From mining to maple syrup, a busy day at the Maine legislature

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I got my exercise today. A hearing by the Environment and Natural Resources Committee on the DEP’s proposed mining rules kicked off on the second floor of the State Office Building at 9 am and lasted all day. At the same time, the Appropriations Committee, in the Capitol building, opened a hearing on the budget for the Agriculture, Conservation, and Forestry Department. And upstairs on the fourth floor of the Capitol building, hearings on bills on the citizen initiative process began.

Trout, moose, slingshots, and pink hunting clothes debated at the legislature today

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 It was an interesting afternoon with the legislature’s Inland Fisheries and Wildlife Committee, hosting hearings on four issues highlighted by Representative Danny Martin’s bill, LD 134, calling for more research on moose mortality from ticks. That was the only bill I testified on, and I will provide my testimony at the end of this column.

After Rep. Martin presented his bill, Dave Trahan from SAM and I testified in favor of bill. I went first and was especially pleased when Dave, in his testimony, praised my testimony. It was good to have SAM’s support on this important issue.

Daryl DeJoy, Wildlife Alliance of Maine, also testified for the bill, explaining that it is rare that he testifies on the same side as Dave and me. He got that right!

Deer Plans Pile Up While Deer Population Goes Down

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Coming up in George’s Outdoor News this week:

Today, a look back at many of the deer plans and recommendations from task forces and working groups.

Tomorrow (February 24), a report from the legislature where the IFW Committee hosts public hearings on four interesting bills: one on the impact of winter ticks on moose, another to allow hunting small game with a slingshot, one to allow hunters to wear pink instead of orange, and a fourth to modify fishing rules for Webster Stream.

Wednesday (February 25), a report from the legislature where 3 different committees will hear important bills on mining, new restrictions on signature gathering for ballot initiatives, and a transfer of public lands to the forestry division of the Department of Agriculture, Conservation, and Forestry. I’ll touch down at all three hearings and give you a report.

From a tame fox to ice cutting and extraordinary fishing, Bradford Camps newsletter is entertaining and informative

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The newsletter from Bradford Camps arrived just before another snow storm and was just the ticket to while away another snowy day in Mount Vernon. This is probably the best sporting camp newsletter I’ve ever read.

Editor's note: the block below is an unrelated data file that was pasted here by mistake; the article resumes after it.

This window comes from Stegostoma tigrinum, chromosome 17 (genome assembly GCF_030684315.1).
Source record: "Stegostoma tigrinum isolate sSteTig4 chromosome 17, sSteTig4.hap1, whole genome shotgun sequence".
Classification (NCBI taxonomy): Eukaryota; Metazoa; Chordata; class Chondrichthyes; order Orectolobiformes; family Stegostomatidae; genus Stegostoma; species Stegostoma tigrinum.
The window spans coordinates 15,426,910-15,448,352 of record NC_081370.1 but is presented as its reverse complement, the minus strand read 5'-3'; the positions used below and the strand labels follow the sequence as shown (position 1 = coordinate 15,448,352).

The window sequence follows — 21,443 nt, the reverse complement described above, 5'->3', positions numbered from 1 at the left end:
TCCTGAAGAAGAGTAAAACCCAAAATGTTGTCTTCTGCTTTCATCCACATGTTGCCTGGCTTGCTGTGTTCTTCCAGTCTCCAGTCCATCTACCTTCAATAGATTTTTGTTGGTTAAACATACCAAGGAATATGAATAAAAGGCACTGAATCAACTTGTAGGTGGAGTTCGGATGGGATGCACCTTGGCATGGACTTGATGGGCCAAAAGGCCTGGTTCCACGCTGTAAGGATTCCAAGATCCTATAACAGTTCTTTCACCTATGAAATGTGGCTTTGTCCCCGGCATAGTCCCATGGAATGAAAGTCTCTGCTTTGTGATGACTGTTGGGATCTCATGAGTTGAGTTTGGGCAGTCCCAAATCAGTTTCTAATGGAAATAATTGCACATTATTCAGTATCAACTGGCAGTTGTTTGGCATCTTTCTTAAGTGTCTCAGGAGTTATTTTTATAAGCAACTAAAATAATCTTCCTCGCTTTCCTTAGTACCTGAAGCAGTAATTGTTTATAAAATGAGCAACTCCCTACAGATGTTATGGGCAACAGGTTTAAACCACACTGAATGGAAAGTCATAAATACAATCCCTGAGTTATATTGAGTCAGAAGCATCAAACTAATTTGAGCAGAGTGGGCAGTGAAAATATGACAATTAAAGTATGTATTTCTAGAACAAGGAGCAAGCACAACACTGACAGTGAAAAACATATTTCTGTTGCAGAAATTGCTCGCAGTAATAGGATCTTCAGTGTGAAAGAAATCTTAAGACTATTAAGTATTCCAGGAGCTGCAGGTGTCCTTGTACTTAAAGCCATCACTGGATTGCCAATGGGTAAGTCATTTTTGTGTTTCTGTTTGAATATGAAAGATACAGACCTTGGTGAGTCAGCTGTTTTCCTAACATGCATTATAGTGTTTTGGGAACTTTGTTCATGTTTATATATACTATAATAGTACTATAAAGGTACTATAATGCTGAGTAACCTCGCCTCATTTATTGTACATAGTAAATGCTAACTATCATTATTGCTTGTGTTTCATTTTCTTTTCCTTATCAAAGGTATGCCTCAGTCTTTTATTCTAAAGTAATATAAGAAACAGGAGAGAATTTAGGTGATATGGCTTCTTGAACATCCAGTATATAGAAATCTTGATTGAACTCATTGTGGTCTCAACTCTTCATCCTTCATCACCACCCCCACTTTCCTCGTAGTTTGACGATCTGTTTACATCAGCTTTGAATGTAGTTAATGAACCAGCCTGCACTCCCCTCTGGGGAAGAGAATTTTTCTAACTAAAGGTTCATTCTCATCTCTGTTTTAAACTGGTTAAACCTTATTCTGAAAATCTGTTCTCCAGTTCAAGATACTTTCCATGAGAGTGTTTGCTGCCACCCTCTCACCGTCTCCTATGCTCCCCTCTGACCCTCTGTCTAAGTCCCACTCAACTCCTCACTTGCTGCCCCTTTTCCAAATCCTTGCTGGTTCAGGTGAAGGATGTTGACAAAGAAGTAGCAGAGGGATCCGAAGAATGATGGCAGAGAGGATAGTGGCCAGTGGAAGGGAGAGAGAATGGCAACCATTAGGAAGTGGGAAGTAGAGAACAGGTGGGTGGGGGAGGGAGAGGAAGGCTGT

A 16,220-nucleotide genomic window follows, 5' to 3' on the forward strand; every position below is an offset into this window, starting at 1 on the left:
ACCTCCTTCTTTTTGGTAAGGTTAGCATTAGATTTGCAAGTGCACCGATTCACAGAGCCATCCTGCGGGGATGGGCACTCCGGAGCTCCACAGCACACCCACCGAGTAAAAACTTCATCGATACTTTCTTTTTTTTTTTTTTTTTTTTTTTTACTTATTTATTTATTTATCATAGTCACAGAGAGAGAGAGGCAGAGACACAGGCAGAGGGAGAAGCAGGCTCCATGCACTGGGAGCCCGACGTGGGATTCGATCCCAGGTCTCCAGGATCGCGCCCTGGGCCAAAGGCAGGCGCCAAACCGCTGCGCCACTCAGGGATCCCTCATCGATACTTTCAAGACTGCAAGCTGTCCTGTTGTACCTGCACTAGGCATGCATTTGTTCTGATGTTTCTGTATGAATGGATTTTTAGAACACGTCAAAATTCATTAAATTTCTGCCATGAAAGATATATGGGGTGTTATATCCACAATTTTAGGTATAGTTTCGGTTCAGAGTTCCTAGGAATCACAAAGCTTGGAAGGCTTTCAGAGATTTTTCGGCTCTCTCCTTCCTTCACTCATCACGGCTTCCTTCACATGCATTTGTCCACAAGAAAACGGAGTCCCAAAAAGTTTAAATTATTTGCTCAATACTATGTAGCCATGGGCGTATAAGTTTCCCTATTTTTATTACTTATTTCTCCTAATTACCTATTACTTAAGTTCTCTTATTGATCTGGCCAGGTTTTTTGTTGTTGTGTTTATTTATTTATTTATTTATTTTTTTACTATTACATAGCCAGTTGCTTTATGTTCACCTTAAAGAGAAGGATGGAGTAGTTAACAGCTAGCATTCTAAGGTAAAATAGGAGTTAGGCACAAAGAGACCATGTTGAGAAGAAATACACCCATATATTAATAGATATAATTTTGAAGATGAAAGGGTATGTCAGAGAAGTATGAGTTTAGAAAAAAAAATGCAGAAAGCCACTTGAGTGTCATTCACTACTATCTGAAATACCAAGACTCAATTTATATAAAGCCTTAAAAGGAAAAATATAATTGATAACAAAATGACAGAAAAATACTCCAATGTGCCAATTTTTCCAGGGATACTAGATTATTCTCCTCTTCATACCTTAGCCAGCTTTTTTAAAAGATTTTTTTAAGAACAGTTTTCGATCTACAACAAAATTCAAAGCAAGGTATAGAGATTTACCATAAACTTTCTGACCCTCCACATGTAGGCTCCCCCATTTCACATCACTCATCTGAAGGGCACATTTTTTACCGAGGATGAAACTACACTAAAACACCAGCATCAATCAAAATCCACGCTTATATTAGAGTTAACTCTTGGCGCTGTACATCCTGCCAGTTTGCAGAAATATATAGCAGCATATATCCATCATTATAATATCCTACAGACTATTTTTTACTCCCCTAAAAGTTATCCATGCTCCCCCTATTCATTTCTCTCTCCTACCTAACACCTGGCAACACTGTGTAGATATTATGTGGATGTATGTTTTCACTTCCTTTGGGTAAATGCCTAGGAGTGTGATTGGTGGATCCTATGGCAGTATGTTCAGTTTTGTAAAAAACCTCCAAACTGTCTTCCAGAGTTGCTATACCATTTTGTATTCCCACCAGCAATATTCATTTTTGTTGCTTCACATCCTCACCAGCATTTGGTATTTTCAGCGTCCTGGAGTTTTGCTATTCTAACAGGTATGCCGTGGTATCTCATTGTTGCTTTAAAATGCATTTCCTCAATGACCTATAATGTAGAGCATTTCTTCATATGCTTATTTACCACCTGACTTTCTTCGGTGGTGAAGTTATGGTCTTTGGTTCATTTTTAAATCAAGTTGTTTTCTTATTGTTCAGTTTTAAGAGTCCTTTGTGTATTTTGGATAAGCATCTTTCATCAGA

From a tame fox to the annual ice cutting event, the newsletter is both entertaining and informative. And when I read, “September fishing was the best outlying pond fishing we have ever seen,” I thought, I need to get up there in September!

Owners Igor and Karen Sikorsky have done a great job with this historic and traditional sporting camp on Munsungan Lake. In the newsletter, which you can access here, you’ll read about the 5 Dads and 6 sons who spent time on the shooting range and fishing, the guest who hooked a huge dead lake trout, the extraordinary bear season, and a fall that brought the most grouse hunters they’ve ever had.

Monhegan Dreamin'

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Monhegan in the spring. Monhegan in the summer. Monhegan in the fall. We’re getting through another long winter by dreaming of the island!


                Our annual Mother’s Day birding adventure weekend on Monhegan was over, and on the Barstow’s ferry, the Monhegan Boat Line, taking us back to Port Clyde and the mainland on a beautiful Sunday afternoon, we struck up a conversation with Michael Brassard and Jayne Marency on the upper deck.

                Turns out they’d just purchased the Island Inn, and after a great talk while we enjoyed the day and the voyage, they invited us back to the island to stay at their inn. It didn’t take long for us to say yes!

It’s all about animals for Mount Vernon’s 4th graders

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 Dahlov Ipcar’s book, Animal Hide & Seek, was a perfect choice for the 25 very active 4th graders at Mount Vernon Elementary School. I’ve been spending an afternoon each month teaching writing to these students and it’s been a lot of fun. The kids are enthusiastic and really enjoying our afternoons together.

So far they’ve written about their favorite old things (I told them this story could not be about their parents!), their favorite animals, their favorite after-school activity, and their favorite places outside of Mount Vernon. In the fall we went into the woods behind the school, took notes, and came back to write about what we saw there. It took quite an effort to get them out of the woods! I have tried to make writing fun for them.

Maine harvests as many deer as New Hampshire and Vermont combined

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Maine harvests about the same amount of deer as New Hampshire and Vermont combined. But those states do a better job of compiling and publishing their harvest information on a timely basis. As we near the end of February, we still don’t know what the deer harvest was last fall.

The delay is blamed on some registration station agents who have not submitted their tagging information yet. There was a time when game wardens picked up the tagging books at the registration stations and delivered them to Augusta, but apparently they don’t do that anymore.

A story about the 2014 deer harvest in New Hampshire and Vermont, published in the Northern Woodlands News, grabbed my attention. Here’s what I read:

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